A surreal ninja training game with a lot of "interesting" fruit trivia, based around the assumption that all ninja must hate fruit. It's only 99 cents, it has many game modes, it's simple and highly addictive, but after just a few hours of training, you might find the game a little too simple and easy. It's still more fun than I believe Metal Gear Solid: Revengeance is going to be. ;)
Minesweeper | Babaroga | 2011
What can I say? It's Minesweeper as you've known it since 1992 - nothing more, nothing less. It's a part of Babaroga's back-to-basics series which also includes Sudoku. Much less entertaining than that game, though - I've never found the game too addictive, and if it's OK to say I don't like it, I'll say it. It's free, though.
Shuffle Party | Microsoft Game Studios | 2011
Shuffleboard bowling for your mobile phone, if you're interested. It's dull, the gameplay's not really up to the standard, but it's free and it comes with Achievements - so you probably have it already.
Sudoku | Babaroga | 2011
Another minimalistic game from Babaroga, only this one's good - it's Sudoku! The funny thing about Sudoku is that there was a time I couldn't stand/understand its greatness, but I finally got addicted to Sudoku puzzles some years ago, and couldn't pass on this free game, especially since there are Achievements involved.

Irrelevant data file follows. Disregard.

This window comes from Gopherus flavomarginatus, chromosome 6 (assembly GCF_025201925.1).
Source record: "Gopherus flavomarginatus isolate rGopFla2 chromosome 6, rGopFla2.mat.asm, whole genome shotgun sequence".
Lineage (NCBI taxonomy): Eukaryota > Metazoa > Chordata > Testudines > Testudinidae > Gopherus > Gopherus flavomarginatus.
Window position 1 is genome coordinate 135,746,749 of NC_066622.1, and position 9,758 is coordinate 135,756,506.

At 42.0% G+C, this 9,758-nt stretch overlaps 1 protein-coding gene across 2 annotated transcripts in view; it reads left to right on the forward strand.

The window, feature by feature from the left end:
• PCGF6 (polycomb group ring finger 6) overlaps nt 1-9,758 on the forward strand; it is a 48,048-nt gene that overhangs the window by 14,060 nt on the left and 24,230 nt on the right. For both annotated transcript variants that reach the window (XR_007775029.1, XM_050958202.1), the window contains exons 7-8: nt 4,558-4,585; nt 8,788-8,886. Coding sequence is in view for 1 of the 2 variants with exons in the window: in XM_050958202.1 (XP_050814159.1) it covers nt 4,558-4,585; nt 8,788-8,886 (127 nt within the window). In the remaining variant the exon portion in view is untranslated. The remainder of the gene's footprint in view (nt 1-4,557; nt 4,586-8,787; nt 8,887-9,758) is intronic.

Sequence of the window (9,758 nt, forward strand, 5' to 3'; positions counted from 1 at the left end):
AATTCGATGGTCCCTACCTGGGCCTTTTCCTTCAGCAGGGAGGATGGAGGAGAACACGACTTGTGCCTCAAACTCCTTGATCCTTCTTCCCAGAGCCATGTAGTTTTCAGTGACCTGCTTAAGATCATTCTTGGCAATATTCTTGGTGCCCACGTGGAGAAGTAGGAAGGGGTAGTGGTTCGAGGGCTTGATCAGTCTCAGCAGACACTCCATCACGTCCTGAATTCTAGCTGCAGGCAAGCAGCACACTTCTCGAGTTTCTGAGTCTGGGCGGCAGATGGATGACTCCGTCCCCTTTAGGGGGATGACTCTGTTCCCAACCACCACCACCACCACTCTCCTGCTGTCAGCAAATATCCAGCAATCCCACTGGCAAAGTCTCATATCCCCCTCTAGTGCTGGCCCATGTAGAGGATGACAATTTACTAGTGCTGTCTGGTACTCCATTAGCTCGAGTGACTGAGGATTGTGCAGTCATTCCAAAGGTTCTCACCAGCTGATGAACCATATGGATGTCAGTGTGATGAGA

Trivial Pursuit | EA Mobile | 2012
Well, here's a recent conversion of a game I got addicted to as a 7-year old - it's not that I would've known much of anything, but I guess the colourful outlook of the game appealed to me. Trivial Pursuit is one of my favourite board games of all time - if not THE best there ever will be - and this version checks out just fine, it's way better than any of the classics ruined by Gameloft. Entertaining game modes, fair Achievements, lots of different questions, no Yes/No answers that plague the real game. €2.99 ain't a bad price at all.
Wordament | You vs. the Internet | 2011
Judging by how much I've played it, the most addictive game on my phone, and it's free of charge. It's a traditional word puzzle where you need to find hidden words from a 4 x 4 grid. It's basically a single-player game, but you can't play a local game - an Internet connection is mandatory, and you're always pitted against every other player in the world, which can make high score attempts, as well as some Achievements, pretty frustrating. Also, the game's dictionary can be pretty weird, especially in themed puzzles. It won't approve of words like "Latin" at all, and won't always count "Sea" as a ship-related word, but approves of words like "Glasnost" and "Persalt". These were some of the lighter examples.